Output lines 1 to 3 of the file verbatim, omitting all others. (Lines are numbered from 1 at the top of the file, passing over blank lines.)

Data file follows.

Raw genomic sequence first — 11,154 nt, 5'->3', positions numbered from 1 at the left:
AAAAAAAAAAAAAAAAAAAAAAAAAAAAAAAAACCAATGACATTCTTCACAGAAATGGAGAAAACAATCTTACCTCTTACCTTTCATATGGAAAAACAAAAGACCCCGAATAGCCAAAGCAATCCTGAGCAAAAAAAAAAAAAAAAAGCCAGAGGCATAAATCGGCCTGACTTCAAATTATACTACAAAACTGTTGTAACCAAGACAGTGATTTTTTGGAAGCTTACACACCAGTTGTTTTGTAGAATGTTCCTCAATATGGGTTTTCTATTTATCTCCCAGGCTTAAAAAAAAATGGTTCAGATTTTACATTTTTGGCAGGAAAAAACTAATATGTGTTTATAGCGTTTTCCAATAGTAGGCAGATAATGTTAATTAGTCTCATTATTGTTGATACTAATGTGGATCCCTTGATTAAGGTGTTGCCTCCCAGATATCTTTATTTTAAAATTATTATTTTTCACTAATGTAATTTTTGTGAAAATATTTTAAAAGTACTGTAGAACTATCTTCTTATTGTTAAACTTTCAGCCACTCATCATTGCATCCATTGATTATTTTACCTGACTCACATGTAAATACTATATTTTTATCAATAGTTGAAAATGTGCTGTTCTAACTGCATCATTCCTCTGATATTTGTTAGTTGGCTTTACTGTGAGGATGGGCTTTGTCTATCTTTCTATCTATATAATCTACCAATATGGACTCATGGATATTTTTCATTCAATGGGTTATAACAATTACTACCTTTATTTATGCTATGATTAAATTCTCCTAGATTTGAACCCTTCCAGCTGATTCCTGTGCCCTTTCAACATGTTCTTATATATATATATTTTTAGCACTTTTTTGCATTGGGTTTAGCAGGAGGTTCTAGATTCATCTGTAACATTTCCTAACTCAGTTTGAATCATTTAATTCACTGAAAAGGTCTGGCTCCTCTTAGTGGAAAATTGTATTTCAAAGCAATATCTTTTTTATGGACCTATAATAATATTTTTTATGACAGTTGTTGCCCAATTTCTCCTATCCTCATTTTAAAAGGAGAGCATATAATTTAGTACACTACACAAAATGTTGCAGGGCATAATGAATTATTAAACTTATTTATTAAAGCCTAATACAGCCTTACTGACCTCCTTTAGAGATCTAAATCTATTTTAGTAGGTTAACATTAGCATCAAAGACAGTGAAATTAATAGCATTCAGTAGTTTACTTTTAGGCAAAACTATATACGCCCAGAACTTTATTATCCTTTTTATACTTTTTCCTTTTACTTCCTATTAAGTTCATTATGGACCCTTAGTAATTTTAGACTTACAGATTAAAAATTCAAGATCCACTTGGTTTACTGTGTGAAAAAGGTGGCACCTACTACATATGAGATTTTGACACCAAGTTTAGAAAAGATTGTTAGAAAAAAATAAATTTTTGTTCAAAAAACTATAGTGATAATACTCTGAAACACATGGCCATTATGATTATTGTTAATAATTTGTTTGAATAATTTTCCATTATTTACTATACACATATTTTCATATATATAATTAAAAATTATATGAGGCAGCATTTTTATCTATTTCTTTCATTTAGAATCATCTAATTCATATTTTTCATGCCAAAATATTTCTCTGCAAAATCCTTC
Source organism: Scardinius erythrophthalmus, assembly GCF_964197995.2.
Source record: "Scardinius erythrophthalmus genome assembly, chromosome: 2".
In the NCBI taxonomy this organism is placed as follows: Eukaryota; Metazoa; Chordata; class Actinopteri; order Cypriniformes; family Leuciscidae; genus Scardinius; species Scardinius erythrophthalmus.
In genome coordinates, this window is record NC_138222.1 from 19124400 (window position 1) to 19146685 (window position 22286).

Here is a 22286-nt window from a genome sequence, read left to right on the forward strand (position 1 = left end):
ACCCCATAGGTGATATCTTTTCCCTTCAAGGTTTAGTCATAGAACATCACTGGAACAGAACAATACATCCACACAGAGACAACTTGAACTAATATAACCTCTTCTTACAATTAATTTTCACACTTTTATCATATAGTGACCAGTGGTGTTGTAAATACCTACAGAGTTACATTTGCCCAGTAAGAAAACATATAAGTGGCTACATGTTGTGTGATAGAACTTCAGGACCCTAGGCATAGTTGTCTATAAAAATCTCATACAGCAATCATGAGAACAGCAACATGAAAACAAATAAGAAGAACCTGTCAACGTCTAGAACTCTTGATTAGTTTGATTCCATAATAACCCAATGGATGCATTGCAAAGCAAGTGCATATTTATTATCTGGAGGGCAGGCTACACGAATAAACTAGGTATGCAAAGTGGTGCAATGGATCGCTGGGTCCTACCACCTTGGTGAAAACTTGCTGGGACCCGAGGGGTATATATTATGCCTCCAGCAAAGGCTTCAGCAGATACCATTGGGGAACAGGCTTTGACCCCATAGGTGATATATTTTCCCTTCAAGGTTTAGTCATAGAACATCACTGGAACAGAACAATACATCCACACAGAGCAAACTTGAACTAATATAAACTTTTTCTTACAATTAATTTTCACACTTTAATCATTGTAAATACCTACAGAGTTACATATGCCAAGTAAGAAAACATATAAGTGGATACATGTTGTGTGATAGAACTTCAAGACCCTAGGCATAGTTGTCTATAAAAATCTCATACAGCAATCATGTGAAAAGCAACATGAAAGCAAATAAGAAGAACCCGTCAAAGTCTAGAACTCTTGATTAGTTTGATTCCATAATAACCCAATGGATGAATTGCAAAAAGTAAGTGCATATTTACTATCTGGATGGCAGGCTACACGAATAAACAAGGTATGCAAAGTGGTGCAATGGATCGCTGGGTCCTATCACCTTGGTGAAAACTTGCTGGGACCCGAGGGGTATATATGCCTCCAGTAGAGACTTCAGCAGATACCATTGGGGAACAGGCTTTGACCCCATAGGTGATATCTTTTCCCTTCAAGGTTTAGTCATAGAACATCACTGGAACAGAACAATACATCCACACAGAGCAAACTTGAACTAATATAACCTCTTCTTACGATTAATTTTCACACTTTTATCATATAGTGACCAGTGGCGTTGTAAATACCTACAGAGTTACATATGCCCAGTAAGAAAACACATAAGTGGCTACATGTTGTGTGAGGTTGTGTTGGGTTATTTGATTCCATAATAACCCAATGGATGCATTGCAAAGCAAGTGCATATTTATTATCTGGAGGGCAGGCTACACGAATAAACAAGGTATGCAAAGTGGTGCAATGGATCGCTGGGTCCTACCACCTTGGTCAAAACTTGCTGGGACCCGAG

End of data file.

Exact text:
Raw genomic sequence first — 11,154 nt, 5'->3', positions numbered from 1 at the left:
AAAAAAAAAAAAAAAAAAAAAAAAAAAAAAAAACCAATGACATTCTTCACAGAAATGGAGAAAACAATCTTACCTCTTACCTTTCATATGGAAAAACAAAAGACCCCGAATAGCCAAAGCAATCCTGAGCAAAAAAAAAAAAAAAAAGCCAGAGGCATAAATCGGCCTGACTTCAAATTATACTACAAAACTGTTGTAACCAAGACAGTGATTTTTTGGAAGCTTACACACCAGTTGTTTTGTAGAATGTTCCTCAATATGGGTTTTCTATTTATCTCCCAGGCTTAAAAAAAAATGGTTCAGATTTTACATTTTTGGCAGGAAAAAACTAATATGTGTTTATAGCGTTTTCCAATAGTAGGCAGATAATGTTAATTAGTCTCATTATTGTTGATACTAATGTGGATCCCTTGATTAAGGTGTTGCCTCCCAGATATCTTTATTTTAAAATTATTATTTTTCACTAATGTAATTTTTGTGAAAATATTTTAAAAGTACTGTAGAACTATCTTCTTATTGTTAAACTTTCAGCCACTCATCATTGCATCCATTGATTATTTTACCTGACTCACATGTAAATACTATATTTTTATCAATAGTTGAAAATGTGCTGTTCTAACTGCATCATTCCTCTGATATTTGTTAGTTGGCTTTACTGTGAGGATGGGCTTTGTCTATCTTTCTATCTATATAATCTACCAATATGGACTCATGGATATTTTTCATTCAATGGGTTATAACAATTACTACCTTTATTTATGCTATGATTAAATTCTCCTAGATTTGAACCCTTCCAGCTGATTCCTGTGCCCTTTCAACATGTTCTTATATATATATATTTTTAGCACTTTTTTGCATTGGGTTTAGCAGGAGGTTCTAGATTCATCTGTAACATTTCCTAACTCAGTTTGAATCATTTAATTCACTGAAAAGGTCTGGCTCCTCTTAGTGGAAAATTGTATTTCAAAGCAATATCTTTTTTATGGACCTATAATAATATTTTTTATGACAGTTGTTGCCCAATTTCTCCTATCCTCATTTTAAAAGGAGAGCATATAATTTAGTACACTACACAAAATGTTGCAGGGCATAATGAATTATTAAACTTATTTATTAAAGCCTAATACAGCCTTACTGACCTCCTTTAGAGATCTAAATCTATTTTAGTAGGTTAACATTAGCATCAAAGACAGTGAAATTAATAGCATTCAGTAGTTTACTTTTAGGCAAAACTATATACGCCCAGAACTTTATTATCCTTTTTATACTTTTTCCTTTTACTTCCTATTAAGTTCATTATGGACCCTTAGTAATTTTAGACTTACAGATTAAAAATTCAAGATCCACTTGGTTTACTGTGTGAAAAAGGTGGCACCTACTACATATGAGATTTTGACACCAAGTTTAGAAAAGATTGTTAGAAAAAAATAAATTTTTGTTCAAAAAACTATAGTGATAATACTCTGAAACACATGGCCATTATGATTATTGTTAATAATTTGTTTGAATAATTTTCCATTATTTACTATACACATATTTTCATATATATAATTAAAAATTATATGAGGCAGCATTTTTATCTATTTCTTTCATTTAGAATCATCTAATTCATATTTTTCATGCCAAAATATTTCTCTGCAAAATCCTTC
Source organism: Scardinius erythrophthalmus, assembly GCF_964197995.2.